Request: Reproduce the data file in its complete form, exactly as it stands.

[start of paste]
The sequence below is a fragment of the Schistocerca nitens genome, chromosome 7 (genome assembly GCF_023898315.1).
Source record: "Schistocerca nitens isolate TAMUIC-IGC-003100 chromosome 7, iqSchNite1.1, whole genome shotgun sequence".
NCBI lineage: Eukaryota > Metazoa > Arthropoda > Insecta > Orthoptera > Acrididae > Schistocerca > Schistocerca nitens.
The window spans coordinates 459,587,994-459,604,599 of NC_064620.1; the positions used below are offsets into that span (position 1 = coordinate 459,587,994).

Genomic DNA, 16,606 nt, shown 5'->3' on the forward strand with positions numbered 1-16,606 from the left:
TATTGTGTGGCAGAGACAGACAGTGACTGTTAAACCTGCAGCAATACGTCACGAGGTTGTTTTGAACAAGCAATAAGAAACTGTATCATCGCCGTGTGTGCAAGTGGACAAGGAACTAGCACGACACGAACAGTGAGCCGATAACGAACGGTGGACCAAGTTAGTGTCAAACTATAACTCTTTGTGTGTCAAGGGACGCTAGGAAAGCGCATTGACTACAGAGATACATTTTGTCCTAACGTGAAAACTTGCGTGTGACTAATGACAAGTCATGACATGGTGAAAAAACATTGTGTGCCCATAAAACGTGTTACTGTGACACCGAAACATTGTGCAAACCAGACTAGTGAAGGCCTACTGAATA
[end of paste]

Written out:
The sequence below is a fragment of the Schistocerca nitens genome, chromosome 7 (genome assembly GCF_023898315.1).
Source record: "Schistocerca nitens isolate TAMUIC-IGC-003100 chromosome 7, iqSchNite1.1, whole genome shotgun sequence".
NCBI lineage: Eukaryota > Metazoa > Arthropoda > Insecta > Orthoptera > Acrididae > Schistocerca > Schistocerca nitens.
The window spans coordinates 459,587,994-459,604,599 of NC_064620.1; the positions used below are offsets into that span (position 1 = coordinate 459,587,994).

Genomic DNA, 16,606 nt, shown 5'->3' on the forward strand with positions numbered 1-16,606 from the left:
TATTGTGTGGCAGAGACAGACAGTGACTGTTAAACCTGCAGCAATACGTCACGAGGTTGTTTTGAACAAGCAATAAGAAACTGTATCATCGCCGTGTGTGCAAGTGGACAAGGAACTAGCACGACACGAACAGTGAGCCGATAACGAACGGTGGACCAAGTTAGTGTCAAACTATAACTCTTTGTGTGTCAAGGGACGCTAGGAAAGCGCATTGACTACAGAGATACATTTTGTCCTAACGTGAAAACTTGCGTGTGACTAATGACAAGTCATGACATGGTGAAAAAACATTGTGTGCCCATAAAACGTGTTACTGTGACACCGAAACATTGTGCAAACCAGACTAGTGAAGGCCTACTGAATA